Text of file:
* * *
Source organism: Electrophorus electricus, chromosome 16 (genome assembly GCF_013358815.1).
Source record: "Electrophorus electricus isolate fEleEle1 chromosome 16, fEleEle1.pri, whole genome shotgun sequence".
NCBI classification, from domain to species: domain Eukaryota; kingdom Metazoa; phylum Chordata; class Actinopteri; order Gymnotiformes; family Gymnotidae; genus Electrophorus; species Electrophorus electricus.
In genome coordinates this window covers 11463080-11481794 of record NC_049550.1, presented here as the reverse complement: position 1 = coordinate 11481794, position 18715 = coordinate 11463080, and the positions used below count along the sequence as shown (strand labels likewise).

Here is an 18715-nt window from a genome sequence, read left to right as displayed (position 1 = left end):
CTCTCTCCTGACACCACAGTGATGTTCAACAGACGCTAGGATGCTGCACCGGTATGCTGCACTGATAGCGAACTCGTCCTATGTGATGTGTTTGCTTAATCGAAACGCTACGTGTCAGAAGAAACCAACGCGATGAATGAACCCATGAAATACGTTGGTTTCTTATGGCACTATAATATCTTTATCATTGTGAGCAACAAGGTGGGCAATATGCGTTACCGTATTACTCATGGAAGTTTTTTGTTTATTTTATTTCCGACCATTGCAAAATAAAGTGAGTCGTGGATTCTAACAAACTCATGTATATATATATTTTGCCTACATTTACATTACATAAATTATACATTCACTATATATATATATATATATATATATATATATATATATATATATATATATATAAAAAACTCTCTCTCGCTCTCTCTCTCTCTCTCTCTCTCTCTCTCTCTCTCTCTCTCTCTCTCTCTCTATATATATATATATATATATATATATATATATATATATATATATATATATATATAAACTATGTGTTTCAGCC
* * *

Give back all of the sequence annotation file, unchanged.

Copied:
Source organism: Electrophorus electricus, chromosome 16 (genome assembly GCF_013358815.1).
Source record: "Electrophorus electricus isolate fEleEle1 chromosome 16, fEleEle1.pri, whole genome shotgun sequence".
NCBI classification, from domain to species: domain Eukaryota; kingdom Metazoa; phylum Chordata; class Actinopteri; order Gymnotiformes; family Gymnotidae; genus Electrophorus; species Electrophorus electricus.
In genome coordinates this window covers 11463080-11481794 of record NC_049550.1, presented here as the reverse complement: position 1 = coordinate 11481794, position 18715 = coordinate 11463080, and the positions used below count along the sequence as shown (strand labels likewise).

Here is an 18715-nt window from a genome sequence, read left to right as displayed (position 1 = left end):
CTCTCTCCTGACACCACAGTGATGTTCAACAGACGCTAGGATGCTGCACCGGTATGCTGCACTGATAGCGAACTCGTCCTATGTGATGTGTTTGCTTAATCGAAACGCTACGTGTCAGAAGAAACCAACGCGATGAATGAACCCATGAAATACGTTGGTTTCTTATGGCACTATAATATCTTTATCATTGTGAGCAACAAGGTGGGCAATATGCGTTACCGTATTACTCATGGAAGTTTTTTGTTTATTTTATTTCCGACCATTGCAAAATAAAGTGAGTCGTGGATTCTAACAAACTCATGTATATATATATTTTGCCTACATTTACATTACATAAATTATACATTCACTATATATATATATATATATATATATATATATATATATATATATATATATATAAAAAACTCTCTCTCGCTCTCTCTCTCTCTCTCTCTCTCTCTCTCTCTCTCTCTCTCTCTCTCTCTCTATATATATATATATATATATATATATATATATATATATATATATATATATATATAAACTATGTGTTTCAGCC